Family recollections from Bialystok #poland
Before WW2, our family, SZEJNMAN, lived on Ulica Suiento-Janske, in
Der Nowe, apparently a 'new' suburb of Bialystok, not far >from the
Central Park, according to the map. It was a two story house.
I recall this distinctly because of my mother's telling about the
big Pogrom in 1922, where the Cossaks entered the house and threw her
brother out of a second-story window. He died soon after of multiple
fractures and internal hemorrhage.
I also recall that every Friday afternoon, I would walk with my
grandmother to the baker's. He had already shut down his ovens for
Shabbes but since the heat remained overnight, all the ladies in the
neighborhood would bring him their big, heavy pots of cholent, which
cooked overnight to perfection. Then on Saturday morning, my mother
and I walked to the Shul to pick up my grandmother. On the way home,
we stopped at the baker's to collect our cholent, which was always
our Shabbes noon meal. And was it ever delicious!
At the corner of our street was the Aptek or pharmacist, who always
had candies for me.
Another of my mother's recollections was of her grandmother, Bluma
JASKOLKA, who was very tiny and wiry and was always knitting something
as she walked. On just such a walk, paying no attention to her
whereabouts, she was knocked over and killed by a horse and wagon.
Mama remembered going to high school fairly close by, where she had
to cross a railroad trestle on the way. One day, she and a friend
played hookey >from school in order to watch the new train (a real
novelty then) pass underneath. When it did, it emitted so much
smoke and soot that their faces turned black -- so much for an alibi.
Among other subjects, she studied Latin, French and German, and quickly
picked up all the neighboring Slavik tongues. She used to sing me
lullabies in Latin and French, as well as Yiddish, Polish and
I have a number of issues of 'Bialystoker Vegn,' published in Buenos
Airies, and also 'Der Bialystoker Stimme,' published by the Bialystoker
Home in New York. I plan to upload some of the articles to the web site
soon. The ones >from Argentina are in Yiddish and Spanish, while the NY
ones are in Yiddish and English. Expect some photos as well in the near
B'shalom, Susan Pearlman
nee Szejna-Dwera SZEJNMAN-KOSLOVSKY, in Bialystok
[Also researching JASKOLKA, LEVITAN, KAM, KAMINSKY, MALETSKY, RUDY,
SASLOVSKY, WISHNIATSKY, YELLIN, YOSHPE, ZELIKOWICZ all >from the same
Tilford Bartman <bartmant@...>
Great stuff Susan. Thanks for sharing it. I look forward to seeing thetoggle quoted messageShow quoted text
issues of Bialystoker Vegn and the Stimme.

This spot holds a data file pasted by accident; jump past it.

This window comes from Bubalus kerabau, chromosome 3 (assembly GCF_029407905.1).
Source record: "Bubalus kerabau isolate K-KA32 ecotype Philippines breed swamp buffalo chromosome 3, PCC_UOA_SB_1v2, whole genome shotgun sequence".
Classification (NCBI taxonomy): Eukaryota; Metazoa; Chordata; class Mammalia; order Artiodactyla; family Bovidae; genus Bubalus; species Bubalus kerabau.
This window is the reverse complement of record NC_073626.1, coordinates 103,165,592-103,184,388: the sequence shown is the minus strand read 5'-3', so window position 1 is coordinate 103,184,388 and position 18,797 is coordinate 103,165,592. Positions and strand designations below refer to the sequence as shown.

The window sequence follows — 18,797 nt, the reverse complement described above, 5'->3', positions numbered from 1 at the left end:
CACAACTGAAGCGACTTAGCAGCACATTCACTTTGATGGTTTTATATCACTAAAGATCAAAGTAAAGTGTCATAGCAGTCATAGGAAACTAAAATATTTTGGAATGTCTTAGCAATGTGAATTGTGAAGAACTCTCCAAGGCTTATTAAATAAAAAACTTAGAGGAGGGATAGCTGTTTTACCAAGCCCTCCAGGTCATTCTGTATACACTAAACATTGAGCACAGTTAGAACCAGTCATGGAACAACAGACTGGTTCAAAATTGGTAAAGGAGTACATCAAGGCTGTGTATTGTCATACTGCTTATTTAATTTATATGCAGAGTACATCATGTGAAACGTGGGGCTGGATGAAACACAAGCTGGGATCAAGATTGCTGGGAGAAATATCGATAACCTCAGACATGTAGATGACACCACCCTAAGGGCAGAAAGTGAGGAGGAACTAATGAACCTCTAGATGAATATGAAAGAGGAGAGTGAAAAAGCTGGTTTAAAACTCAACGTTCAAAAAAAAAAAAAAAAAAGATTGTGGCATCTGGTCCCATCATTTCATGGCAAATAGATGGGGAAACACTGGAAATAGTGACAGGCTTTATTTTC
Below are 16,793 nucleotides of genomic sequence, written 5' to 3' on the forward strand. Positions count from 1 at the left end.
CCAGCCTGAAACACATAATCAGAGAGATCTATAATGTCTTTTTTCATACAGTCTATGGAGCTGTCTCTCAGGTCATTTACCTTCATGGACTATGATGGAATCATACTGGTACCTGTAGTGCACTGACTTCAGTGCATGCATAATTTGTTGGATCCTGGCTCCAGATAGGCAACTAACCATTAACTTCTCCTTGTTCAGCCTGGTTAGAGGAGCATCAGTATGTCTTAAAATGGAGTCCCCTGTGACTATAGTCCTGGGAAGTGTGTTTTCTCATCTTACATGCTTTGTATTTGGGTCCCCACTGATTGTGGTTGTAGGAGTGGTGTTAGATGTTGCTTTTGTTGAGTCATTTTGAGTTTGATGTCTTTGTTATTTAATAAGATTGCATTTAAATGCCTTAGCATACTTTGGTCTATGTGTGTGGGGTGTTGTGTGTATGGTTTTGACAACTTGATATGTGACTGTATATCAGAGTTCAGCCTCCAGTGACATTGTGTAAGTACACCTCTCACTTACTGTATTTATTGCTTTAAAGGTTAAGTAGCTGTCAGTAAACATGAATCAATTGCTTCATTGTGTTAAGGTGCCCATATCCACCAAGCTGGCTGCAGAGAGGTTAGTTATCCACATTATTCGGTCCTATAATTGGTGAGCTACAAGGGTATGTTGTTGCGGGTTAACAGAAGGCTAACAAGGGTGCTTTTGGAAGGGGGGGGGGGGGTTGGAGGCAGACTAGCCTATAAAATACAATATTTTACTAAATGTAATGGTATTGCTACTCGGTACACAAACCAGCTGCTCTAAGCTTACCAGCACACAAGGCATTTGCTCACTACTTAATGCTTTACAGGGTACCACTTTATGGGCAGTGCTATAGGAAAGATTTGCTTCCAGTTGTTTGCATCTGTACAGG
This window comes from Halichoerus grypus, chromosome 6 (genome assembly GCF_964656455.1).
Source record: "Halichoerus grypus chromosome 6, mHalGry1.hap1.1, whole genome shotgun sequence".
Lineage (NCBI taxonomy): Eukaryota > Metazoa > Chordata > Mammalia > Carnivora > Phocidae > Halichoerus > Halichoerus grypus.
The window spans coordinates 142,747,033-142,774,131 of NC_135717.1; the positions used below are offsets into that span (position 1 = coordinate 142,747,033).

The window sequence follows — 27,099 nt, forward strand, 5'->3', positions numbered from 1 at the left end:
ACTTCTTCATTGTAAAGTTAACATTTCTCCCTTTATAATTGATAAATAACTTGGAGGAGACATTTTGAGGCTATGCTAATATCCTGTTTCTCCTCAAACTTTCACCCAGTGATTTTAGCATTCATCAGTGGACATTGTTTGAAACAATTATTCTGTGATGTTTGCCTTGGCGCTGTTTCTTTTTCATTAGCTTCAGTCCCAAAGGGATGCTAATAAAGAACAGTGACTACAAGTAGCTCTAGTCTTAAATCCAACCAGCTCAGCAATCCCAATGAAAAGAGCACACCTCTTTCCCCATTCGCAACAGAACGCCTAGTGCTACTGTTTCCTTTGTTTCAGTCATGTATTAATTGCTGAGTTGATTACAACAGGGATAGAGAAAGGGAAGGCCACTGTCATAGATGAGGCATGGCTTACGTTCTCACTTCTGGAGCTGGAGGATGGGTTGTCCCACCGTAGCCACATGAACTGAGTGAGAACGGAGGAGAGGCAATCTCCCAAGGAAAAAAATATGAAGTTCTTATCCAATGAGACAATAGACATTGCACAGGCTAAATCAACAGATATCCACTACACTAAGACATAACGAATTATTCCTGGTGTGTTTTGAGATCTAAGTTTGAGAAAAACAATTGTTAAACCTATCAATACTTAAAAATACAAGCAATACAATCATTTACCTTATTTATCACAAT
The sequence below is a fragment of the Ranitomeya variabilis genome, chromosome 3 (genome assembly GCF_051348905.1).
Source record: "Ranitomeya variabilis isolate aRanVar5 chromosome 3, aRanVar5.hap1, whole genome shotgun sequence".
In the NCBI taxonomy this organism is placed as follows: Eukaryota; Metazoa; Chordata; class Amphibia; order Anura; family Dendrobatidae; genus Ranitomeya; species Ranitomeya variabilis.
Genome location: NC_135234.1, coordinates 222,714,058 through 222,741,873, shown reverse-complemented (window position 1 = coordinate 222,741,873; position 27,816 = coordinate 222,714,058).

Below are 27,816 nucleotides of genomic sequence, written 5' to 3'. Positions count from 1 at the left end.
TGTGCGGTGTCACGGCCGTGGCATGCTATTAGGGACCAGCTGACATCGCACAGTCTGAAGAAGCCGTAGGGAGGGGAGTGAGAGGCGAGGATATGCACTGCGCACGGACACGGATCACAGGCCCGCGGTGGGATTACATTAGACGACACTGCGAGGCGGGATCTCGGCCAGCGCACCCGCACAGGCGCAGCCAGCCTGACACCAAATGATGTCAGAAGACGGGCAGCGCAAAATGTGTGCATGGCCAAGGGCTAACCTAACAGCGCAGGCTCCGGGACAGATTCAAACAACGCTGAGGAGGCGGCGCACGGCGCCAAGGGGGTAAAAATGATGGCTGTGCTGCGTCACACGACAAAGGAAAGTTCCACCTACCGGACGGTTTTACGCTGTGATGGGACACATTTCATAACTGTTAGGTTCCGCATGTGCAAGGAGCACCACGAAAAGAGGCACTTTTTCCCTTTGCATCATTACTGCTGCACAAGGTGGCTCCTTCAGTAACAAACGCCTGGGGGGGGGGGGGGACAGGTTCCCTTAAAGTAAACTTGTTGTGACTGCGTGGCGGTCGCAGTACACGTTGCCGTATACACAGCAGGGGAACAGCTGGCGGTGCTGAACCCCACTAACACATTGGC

I'm not sure about the historiography of the 1922 pogrom? Poland gained
independence in 1918 and defeated the Bolsheviks in 1920. Technically I
don't think there would have been Cossacks in Bialystok in 1922. I know
they were in the area early in WW I before the German occupation. I'm
not aware of any pogrom in 1922, but of course that doesn't mean there
wasn't one. Perhaps someone else knows about it. There were well known
pogroms in Bialystok in 1905 and 1906 that I think were organized
primarily by Russian Czarist authorities.
Tilford Bartman <bartmant@...>
I had a private response to my posting re 1906 Bialystok pogrom >from Peter
Levene of the UK. I thought I would share my answer to him with the
list, since the information may be of general interest.
He had been told that his great aunt Pearl Lewin/Levine died in a pogrom,
but no date. He could not see her name on the list on my site. He had a
great uncle Movshe Lewin who would have been 35 at that date. Do I think,
Peter asked, he could have been the Mordechaj Lewin 38 listed?
I don't know about your uncle Mordechaj? Lewin is a name that you
frequently see in Bialystok, and I think it's likely that there was more
than one Lewin family. . . that they weren't all related.
My impression is that pogroms were not a common feature of Jewish life
in the Bialystok region. I've been told by people who were there that
in the Shetels Jews and Poles lived very closely together. Even though
they were socially and certainly religiously quite separate Jews had for
hundreds of years been very well integrated into a larger socio economic
system. Jews and Poles mostly got along and were able to cooperate for
the common good of their towns. I'm told that in Bialystok (the big
city) things were not as good. All over Eastern Poland the situation
worsened in the period between the two world wars, particularly in the
1930's. And it's with this particularly horrible period that we tend to
be most familiar. Also you have to put this in some context and realize
that even in America at that time anti semitism was very widespread. You
can't evaluate it by 21st century standards of human rights and
political correctness, or people who do need to know what they are doing.
While Polish anti semites participated in the 1906 pogrom, I think it
was organized and instigated by Czarist authorities and carried out with
a sizable number of Czarist troops. Don't get me wrong, there was
widespread "Christian" anti-Semitism among the Poles. There were pretty
frequent fights, often between Polish and Jewish tuffs. But Poles
running wild in the streets inflicting violence and mayhem on Jews was
not something that took place often at all. Also my experience is that
some Jews wrongly attribute some events to the Poles that actually had
at least as much if not more to do with Russian Czarist authorities or
troops. As I previously mentioned particularly in the early 1930's
things between Poles and Jews started getting worse and went down hill
quickly >from there. But that is another story.
If anyone has another take on this subject, or information on the
subject of Polish-Jewish relations in the Bialystok area I'd be
interested to hear it.
Tilford Bartman, www.zabludow.com